To Give and Not to Count the Cost

The Gospel today continues last week’s theme of the cost of discipleship, with the added motif of hospitality to the prophet (first reading). Following Jesus is a commitment to companionship and mission that can surpass the most precious things in life, relations with loved ones, and can bring about suffering and even loss of life. In rewriting an earlier saying, in which Jesus says the disciple must hate parents and relatives (Lk. 14:26-27), Matthew writes that the one who loves family more than me cannot be a true disciple. Family love is not abandoned but enhanced. Matthew also alters the harshness of the tradition by adding the sayings on hospitality, promising that everyone who gives one of the little ones even a glass of water will be rewarded.

Today, when the average life span is twice what it was in Jesus’ time, the love of Jesus, which transcends even natural affection, can paradoxically be expressed in care for those disciples of Jesus, parents and friends, who are aged and infirm, now the little ones who have received Jesus. Such love can be a daily taking of the cross and losing one’s life in care for those very people who literally gave life and lived in service of their children.

These demands of Jesus would seem harsh and unrealistic were it not for the insight Paul offers. Two weeks ago Paul proclaimed that God proves his love for us in that while we were still sinners, Christ died for us (Rom. 5:8), and today he unfolds the implications of this giftthe Christian is one who through baptism has already lost his or her life by dying with Christ, but now can walk in the newness of life. The daily cost of discipleship and the ultimate surrender of ourselves to God are not simply ethical demands, but an expression of gratitude for gifts received.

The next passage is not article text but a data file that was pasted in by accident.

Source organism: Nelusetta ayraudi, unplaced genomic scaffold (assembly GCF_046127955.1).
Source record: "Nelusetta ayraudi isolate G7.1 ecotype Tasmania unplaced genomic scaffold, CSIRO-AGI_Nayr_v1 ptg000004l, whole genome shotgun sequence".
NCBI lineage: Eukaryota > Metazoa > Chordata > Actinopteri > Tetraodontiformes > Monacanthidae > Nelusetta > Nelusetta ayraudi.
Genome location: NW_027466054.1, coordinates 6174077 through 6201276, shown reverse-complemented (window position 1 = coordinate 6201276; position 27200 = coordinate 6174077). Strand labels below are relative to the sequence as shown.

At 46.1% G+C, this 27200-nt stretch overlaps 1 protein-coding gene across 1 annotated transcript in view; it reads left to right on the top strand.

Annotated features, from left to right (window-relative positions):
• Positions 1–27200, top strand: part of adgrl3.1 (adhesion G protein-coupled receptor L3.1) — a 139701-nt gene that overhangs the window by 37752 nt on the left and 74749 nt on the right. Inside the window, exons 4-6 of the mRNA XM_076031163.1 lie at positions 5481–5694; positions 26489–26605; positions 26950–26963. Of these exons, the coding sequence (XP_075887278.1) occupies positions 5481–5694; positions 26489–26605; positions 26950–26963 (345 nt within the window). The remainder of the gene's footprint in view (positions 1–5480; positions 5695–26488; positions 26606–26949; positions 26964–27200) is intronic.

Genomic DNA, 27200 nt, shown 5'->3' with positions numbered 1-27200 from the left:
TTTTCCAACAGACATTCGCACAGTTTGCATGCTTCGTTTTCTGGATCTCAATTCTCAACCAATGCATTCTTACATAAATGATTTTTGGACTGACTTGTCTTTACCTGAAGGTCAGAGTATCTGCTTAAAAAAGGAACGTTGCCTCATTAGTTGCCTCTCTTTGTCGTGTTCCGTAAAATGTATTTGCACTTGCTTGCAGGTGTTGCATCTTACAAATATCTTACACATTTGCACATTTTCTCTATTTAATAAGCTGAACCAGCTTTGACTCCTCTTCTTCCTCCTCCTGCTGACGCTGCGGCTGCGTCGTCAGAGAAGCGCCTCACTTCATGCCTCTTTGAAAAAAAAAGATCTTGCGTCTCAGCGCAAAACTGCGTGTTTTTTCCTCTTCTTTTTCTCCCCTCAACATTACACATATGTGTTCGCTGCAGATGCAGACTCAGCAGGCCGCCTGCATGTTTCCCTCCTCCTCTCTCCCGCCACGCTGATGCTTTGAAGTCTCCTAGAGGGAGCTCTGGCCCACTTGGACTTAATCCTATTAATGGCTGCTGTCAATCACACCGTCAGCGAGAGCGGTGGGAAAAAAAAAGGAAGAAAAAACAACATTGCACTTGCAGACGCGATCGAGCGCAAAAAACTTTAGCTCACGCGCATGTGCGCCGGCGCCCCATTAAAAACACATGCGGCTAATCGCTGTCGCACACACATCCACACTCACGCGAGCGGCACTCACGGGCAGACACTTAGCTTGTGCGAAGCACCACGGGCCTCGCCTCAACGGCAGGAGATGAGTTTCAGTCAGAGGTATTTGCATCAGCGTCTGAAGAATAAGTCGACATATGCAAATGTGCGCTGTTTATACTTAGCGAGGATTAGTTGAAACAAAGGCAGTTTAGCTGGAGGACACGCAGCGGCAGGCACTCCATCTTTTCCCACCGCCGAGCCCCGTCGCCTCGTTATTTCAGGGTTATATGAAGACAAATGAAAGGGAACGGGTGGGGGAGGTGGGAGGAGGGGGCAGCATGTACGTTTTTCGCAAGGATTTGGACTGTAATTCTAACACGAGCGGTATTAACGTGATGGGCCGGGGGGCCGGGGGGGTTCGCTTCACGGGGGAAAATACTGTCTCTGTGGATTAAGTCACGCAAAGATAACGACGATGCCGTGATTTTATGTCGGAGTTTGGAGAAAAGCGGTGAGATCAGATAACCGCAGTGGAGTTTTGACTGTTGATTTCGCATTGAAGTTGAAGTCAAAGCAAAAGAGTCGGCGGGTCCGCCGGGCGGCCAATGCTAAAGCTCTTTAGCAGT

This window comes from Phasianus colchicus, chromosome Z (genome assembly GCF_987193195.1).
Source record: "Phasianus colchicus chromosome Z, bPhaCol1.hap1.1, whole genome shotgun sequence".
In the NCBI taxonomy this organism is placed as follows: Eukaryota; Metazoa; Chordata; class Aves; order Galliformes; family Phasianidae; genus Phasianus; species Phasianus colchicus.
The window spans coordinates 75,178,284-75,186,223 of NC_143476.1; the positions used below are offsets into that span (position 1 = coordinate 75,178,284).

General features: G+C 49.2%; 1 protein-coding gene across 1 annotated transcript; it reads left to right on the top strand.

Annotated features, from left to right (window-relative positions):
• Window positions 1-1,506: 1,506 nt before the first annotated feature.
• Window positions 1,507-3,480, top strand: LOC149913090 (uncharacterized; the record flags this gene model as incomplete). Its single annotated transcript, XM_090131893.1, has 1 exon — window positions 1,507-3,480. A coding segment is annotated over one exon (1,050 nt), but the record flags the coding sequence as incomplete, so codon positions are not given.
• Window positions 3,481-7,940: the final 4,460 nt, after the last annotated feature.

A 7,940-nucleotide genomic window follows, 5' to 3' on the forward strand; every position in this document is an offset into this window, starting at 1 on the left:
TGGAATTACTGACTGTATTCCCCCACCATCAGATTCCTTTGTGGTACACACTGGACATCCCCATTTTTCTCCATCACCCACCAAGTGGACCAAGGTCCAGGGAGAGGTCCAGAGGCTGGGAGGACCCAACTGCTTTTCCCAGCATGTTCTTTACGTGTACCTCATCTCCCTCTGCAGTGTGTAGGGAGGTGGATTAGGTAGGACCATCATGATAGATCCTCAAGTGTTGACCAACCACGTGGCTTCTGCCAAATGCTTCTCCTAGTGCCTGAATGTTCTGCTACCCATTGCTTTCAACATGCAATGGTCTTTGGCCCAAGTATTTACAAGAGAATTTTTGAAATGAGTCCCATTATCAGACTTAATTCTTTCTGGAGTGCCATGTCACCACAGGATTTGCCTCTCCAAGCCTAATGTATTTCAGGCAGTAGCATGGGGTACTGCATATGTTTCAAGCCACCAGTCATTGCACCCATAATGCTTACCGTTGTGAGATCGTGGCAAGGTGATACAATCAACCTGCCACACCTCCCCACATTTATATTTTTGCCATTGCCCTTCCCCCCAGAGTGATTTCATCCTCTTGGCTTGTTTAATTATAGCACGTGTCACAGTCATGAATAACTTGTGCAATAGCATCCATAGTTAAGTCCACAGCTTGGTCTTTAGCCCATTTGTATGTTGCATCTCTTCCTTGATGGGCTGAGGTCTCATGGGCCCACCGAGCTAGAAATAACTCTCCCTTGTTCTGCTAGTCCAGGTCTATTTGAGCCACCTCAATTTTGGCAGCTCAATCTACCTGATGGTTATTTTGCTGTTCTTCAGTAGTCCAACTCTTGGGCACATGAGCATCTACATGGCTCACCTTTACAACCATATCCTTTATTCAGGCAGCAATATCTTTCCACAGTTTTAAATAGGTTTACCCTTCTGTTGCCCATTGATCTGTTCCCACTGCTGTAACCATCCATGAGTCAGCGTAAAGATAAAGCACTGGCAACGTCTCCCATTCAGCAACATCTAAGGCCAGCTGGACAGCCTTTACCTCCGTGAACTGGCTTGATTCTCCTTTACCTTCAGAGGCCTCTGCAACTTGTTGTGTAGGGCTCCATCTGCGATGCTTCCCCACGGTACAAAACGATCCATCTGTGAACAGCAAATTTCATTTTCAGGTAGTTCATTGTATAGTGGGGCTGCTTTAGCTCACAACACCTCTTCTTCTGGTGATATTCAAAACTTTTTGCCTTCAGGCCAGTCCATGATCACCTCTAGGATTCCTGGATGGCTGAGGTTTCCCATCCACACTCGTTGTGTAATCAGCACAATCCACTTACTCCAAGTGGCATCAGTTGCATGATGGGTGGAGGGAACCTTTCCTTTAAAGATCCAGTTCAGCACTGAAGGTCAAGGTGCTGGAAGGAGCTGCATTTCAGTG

Don't miss the best from America

Sign up for our Newsletter to get the Jesuit perspective on news, faith and culture.

The latest from america

Anyone who has undertaken a new way of life knows how challenging it is to leave behind old ways of thinking. Living out the resurrection requires such a transformation.
Michael SimoneApril 14, 2017
When he looked out over the crowds that day in Jerusalem, Jesus saw a humanity worth dying for.
Michael SimoneMarch 23, 2017
John wrote this Gospel to show how easy it is for any of us to lose sight of Jesus, even when he works openly.
Michael SimoneMarch 17, 2017
People pray during Ash Wednesday Mass Feb. 10, 2016 at the Cathedral of St. Matthew the Apostle in Washington. (CNS photo/Jaclyn Lippelmann, Catholic Standard)
This is a challenge to every Christian who receives ashes today: Do the ashes reveal an inward desire to follow Christ?
Michael SimoneMarch 01, 2017